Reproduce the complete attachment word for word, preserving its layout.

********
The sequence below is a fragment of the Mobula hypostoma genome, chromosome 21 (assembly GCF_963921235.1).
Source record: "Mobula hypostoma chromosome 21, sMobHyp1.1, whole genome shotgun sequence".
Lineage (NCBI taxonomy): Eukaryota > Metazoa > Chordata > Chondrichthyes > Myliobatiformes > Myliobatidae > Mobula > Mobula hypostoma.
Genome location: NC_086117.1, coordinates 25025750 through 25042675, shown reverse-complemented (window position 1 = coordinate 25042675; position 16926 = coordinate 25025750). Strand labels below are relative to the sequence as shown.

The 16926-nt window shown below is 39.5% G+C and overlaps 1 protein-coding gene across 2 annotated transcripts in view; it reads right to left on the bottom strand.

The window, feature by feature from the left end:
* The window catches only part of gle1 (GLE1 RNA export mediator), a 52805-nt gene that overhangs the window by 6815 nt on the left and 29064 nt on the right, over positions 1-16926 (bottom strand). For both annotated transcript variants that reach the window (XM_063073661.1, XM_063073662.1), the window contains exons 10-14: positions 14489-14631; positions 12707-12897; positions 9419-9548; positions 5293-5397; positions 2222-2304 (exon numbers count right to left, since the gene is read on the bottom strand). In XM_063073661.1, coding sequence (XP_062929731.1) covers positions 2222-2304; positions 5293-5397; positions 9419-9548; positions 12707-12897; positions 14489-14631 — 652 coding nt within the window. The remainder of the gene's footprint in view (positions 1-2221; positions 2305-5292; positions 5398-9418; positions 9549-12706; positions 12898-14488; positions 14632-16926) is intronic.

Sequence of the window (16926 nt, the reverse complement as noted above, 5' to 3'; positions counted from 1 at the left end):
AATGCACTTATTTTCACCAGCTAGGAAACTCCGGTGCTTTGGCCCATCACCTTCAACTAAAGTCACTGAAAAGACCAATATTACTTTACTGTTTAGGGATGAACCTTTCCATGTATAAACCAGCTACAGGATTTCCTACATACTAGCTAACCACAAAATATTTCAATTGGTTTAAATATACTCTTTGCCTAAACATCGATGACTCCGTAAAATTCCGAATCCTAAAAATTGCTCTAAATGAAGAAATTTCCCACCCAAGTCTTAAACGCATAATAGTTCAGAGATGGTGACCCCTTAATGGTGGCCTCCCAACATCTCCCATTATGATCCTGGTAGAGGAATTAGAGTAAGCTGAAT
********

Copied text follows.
The sequence below is a fragment of the Mobula hypostoma genome, chromosome 21 (assembly GCF_963921235.1).
Source record: "Mobula hypostoma chromosome 21, sMobHyp1.1, whole genome shotgun sequence".
Lineage (NCBI taxonomy): Eukaryota > Metazoa > Chordata > Chondrichthyes > Myliobatiformes > Myliobatidae > Mobula > Mobula hypostoma.
Genome location: NC_086117.1, coordinates 25025750 through 25042675, shown reverse-complemented (window position 1 = coordinate 25042675; position 16926 = coordinate 25025750). Strand labels below are relative to the sequence as shown.

The 16926-nt window shown below is 39.5% G+C and overlaps 1 protein-coding gene across 2 annotated transcripts in view; it reads right to left on the bottom strand.

The window, feature by feature from the left end:
* The window catches only part of gle1 (GLE1 RNA export mediator), a 52805-nt gene that overhangs the window by 6815 nt on the left and 29064 nt on the right, over positions 1-16926 (bottom strand). For both annotated transcript variants that reach the window (XM_063073661.1, XM_063073662.1), the window contains exons 10-14: positions 14489-14631; positions 12707-12897; positions 9419-9548; positions 5293-5397; positions 2222-2304 (exon numbers count right to left, since the gene is read on the bottom strand). In XM_063073661.1, coding sequence (XP_062929731.1) covers positions 2222-2304; positions 5293-5397; positions 9419-9548; positions 12707-12897; positions 14489-14631 — 652 coding nt within the window. The remainder of the gene's footprint in view (positions 1-2221; positions 2305-5292; positions 5398-9418; positions 9549-12706; positions 12898-14488; positions 14632-16926) is intronic.

Sequence of the window (16926 nt, the reverse complement as noted above, 5' to 3'; positions counted from 1 at the left end):
AATGCACTTATTTTCACCAGCTAGGAAACTCCGGTGCTTTGGCCCATCACCTTCAACTAAAGTCACTGAAAAGACCAATATTACTTTACTGTTTAGGGATGAACCTTTCCATGTATAAACCAGCTACAGGATTTCCTACATACTAGCTAACCACAAAATATTTCAATTGGTTTAAATATACTCTTTGCCTAAACATCGATGACTCCGTAAAATTCCGAATCCTAAAAATTGCTCTAAATGAAGAAATTTCCCACCCAAGTCTTAAACGCATAATAGTTCAGAGATGGTGACCCCTTAATGGTGGCCTCCCAACATCTCCCATTATGATCCTGGTAGAGGAATTAGAGTAAGCTGAAT